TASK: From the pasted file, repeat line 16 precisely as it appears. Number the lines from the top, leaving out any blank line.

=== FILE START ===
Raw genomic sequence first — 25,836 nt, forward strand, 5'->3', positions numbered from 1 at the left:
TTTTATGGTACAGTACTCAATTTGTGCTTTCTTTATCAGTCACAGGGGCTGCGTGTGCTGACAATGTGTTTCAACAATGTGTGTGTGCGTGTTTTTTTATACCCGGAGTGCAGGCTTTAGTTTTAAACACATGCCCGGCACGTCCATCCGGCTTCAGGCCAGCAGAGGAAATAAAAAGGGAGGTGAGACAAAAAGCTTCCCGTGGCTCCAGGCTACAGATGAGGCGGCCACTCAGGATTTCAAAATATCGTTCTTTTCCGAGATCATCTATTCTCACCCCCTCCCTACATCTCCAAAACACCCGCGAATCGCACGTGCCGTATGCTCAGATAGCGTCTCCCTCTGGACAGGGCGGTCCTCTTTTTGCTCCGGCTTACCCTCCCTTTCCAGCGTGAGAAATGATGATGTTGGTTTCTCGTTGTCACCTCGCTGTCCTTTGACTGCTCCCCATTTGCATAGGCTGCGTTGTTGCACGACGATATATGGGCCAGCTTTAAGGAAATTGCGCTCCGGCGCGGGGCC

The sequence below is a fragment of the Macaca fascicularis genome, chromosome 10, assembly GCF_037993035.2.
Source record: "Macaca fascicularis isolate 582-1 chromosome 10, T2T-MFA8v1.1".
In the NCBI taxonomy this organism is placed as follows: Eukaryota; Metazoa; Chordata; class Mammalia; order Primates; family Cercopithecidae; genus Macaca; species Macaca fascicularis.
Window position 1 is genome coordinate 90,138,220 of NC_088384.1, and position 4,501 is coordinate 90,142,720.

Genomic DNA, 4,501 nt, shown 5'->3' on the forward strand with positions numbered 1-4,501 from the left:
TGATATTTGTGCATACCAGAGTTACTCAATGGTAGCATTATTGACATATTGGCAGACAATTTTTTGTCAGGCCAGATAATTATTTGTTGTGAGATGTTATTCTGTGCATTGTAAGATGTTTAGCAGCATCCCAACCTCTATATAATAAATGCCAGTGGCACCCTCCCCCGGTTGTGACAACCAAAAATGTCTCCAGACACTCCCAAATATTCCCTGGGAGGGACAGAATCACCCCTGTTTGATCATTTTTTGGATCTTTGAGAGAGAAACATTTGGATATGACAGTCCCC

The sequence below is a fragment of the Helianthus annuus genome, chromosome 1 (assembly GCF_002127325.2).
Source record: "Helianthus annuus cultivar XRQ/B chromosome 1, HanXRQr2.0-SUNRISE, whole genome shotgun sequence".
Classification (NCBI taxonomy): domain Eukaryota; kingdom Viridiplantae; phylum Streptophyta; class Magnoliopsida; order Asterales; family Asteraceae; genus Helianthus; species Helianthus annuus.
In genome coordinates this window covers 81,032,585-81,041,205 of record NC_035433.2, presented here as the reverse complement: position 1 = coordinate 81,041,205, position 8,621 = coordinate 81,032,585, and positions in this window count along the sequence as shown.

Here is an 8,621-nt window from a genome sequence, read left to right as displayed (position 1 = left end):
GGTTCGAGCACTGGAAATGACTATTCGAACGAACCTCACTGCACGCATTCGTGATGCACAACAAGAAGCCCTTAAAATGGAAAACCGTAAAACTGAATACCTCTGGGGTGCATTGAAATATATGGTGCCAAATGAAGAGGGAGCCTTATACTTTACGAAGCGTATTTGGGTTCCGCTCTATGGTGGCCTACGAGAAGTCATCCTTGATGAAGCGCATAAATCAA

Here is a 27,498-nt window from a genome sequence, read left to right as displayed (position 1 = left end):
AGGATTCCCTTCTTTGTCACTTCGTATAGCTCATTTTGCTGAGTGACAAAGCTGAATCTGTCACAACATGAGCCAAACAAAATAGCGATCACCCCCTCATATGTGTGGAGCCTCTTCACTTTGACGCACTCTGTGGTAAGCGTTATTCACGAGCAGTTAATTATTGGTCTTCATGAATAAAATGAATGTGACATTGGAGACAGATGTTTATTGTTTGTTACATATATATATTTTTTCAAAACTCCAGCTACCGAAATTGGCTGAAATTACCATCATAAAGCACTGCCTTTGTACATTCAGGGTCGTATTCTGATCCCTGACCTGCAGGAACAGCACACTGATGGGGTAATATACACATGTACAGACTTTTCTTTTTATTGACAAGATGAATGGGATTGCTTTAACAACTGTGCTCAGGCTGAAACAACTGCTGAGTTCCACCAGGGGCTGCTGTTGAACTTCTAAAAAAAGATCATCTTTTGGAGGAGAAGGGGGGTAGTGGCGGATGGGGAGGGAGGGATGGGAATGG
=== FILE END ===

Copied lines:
AGGATTCCCTTCTTTGTCACTTCGTATAGCTCATTTTGCTGAGTGACAAAGCTGAATCTGTCACAACATGAGCCAAACAAAATAGCGATCACCCCCTCATATGTGTGGAGCCTCTTCACTTTGACGCACTCTGTGGTAAGCGTTATTCACGAGCAGTTAATTATTGGTCTTCATGAATAAAATGAATGTGACATTGGAGACAGATGTTTATTGTTTGTTACATATATATATTTTTTCAAAACTCCAGCTACCGAAATTGGCTGAAATTACCATCATAAAGCACTGCCTTTGTACATTCAGGGTCGTATTCTGATCCCTGACCTGCAGGAACAGCACACTGATGGGGTAATATACACATGTACAGACTTTTCTTTTTATTGACAAGATGAATGGGATTGCTTTAACAACTGTGCTCAGGCTGAAACAACTGCTGAGTTCCACCAGGGGCTGCTGTTGAACTTCTAAAAAAAGATCATCTTTTGGAGGAGAAGGGGGGTAGTGGCGGATGGGGAGGGAGGGATGGGAATGG